Europe: Is the System Broken?
For years, the political discourse has been gradually heating up over European affairs. It is not unlikely that after the coming European Parliament elections one-quarter of all members of this crucial institution for the EU’s democratic checks-and-balances mechanism will consist of representatives whose mandate will be to call into question the very existence of the union in its current set-up.1 New challenges lie ahead.
While the economy is still slowly recovering from the last crisis, imbalances persist and there is a rising fear of the next economic downturn—particularly because long overdue reforms to make Europe more resilient have largely stalled since 2009. Political stalemate among member states involved in protracted negotiation and mediation of diverging interests frustrates efforts towards the pursuit of common solutions. The debate on migration and asylum-seekers has become a dominant political item across member states while large numbers of unemployed and precariously employed people wait for economic improvements to reach them too.2 The political reality that is reflected to us by the ballot boxes across Europe raises the question of whether our political system is fit for purpose? Is it the best we can do or is the system broken?
Trust in democracy in Europe is slowly recovering from a plunge after the 2008 crisis.3 Still, according to one study in 2017, an absolute majority of the population in Greece, Germany, Sweden, the Netherlands, France, and Italy say that their government never or rarely works in their interest.4 In 2018, a new Italian government was formed by two parties that ran in the elections on clear anti-establishment platforms demanding drastic political change. In France, the protests of the gilets jaunes have become a symbol of fierce discontent toward the government’s fiscal policies and the decline in quality of public services.5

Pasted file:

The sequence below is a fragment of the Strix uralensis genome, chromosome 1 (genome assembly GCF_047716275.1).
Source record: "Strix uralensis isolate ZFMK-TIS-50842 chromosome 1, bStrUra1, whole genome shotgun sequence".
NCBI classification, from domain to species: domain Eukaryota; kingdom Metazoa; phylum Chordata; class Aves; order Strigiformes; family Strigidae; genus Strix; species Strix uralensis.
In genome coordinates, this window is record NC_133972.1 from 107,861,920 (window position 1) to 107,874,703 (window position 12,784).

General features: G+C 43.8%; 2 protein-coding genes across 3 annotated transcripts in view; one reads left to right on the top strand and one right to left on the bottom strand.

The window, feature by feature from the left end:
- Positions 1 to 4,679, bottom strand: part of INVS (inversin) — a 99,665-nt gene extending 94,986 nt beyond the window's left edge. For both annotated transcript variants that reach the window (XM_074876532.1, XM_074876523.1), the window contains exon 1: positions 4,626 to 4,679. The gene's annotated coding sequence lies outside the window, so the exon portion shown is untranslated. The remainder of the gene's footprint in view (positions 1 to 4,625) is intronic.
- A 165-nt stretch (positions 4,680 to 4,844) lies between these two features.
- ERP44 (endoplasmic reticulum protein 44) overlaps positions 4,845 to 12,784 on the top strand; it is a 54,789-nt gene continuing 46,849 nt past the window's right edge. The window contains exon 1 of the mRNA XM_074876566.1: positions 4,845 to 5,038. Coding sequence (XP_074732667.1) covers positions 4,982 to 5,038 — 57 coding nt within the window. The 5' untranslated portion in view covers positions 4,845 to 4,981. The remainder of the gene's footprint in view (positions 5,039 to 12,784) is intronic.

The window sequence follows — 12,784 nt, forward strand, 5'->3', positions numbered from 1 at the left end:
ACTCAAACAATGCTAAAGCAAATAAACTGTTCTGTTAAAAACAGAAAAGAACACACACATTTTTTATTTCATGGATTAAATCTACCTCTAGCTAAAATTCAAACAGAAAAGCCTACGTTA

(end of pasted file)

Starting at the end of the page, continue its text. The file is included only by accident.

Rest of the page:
The question is why are groups of voters now losing faith in institutions that they trusted to run their countries throughout the previous decades?
Given the political backdrop, it may be worth exploring the way our “system” is set up and our approach to evaluating it. What are the underlying ethical premises around which our current societal organization is built? What are the different lines of argumentation and political narratives that are driving the debate? And what are their policy implications?
Are claims of the system being broken even justified? Or is the questioning and reversal of political trends once taken for granted the result of a functioning system based on a healthy dose of pluralism and scepticism? How resilient is the system to change, and to what degree does it need to be repaired, rebuilt, or replaced?
Edited by: Chiara Rosselli, Ronith Schalast, Isotta Ricci Bitti, Caspar Kolster
- 1Politico. (2018). European Elections 2019 – Poll of Polls. Retrieved from: https://www.politico.eu/interactive/european-elections-2019-poll-of-polls/
- 2European Commission. (2018). Standard Eurobarometer 90. Retrieved from: http://ec.europa.eu/commfrontoffice/publicopinion/index.cfm/ Survey/getSurveyDetail/instruments/STANDARD/surveyKy/2215
- 3Batsaikhan, U. & Darvas, Z. (2017). European spring – Trust in the EU and democracy is recovering. Bruegel, March 24, 2017. Retrieved from: http://bruegel.org/2017/03/european-spring-trust-in-the-eu-and-democracy...
- 4Alliance of Democracies. (2018). Democracy Perception Index 2018. Retrieved from: http://www.allianceofdemocracies.org/wp-content/ uploads/2018/06/Democracy-Perception-Index-2018-1.pdf
- 5Spire, A. (2018). The anger of the ‘gilets jaunes’. Le Monde. Retrieved from: https://mondediplo.com/2018/12/the-anger-of-the-gilets-jaunes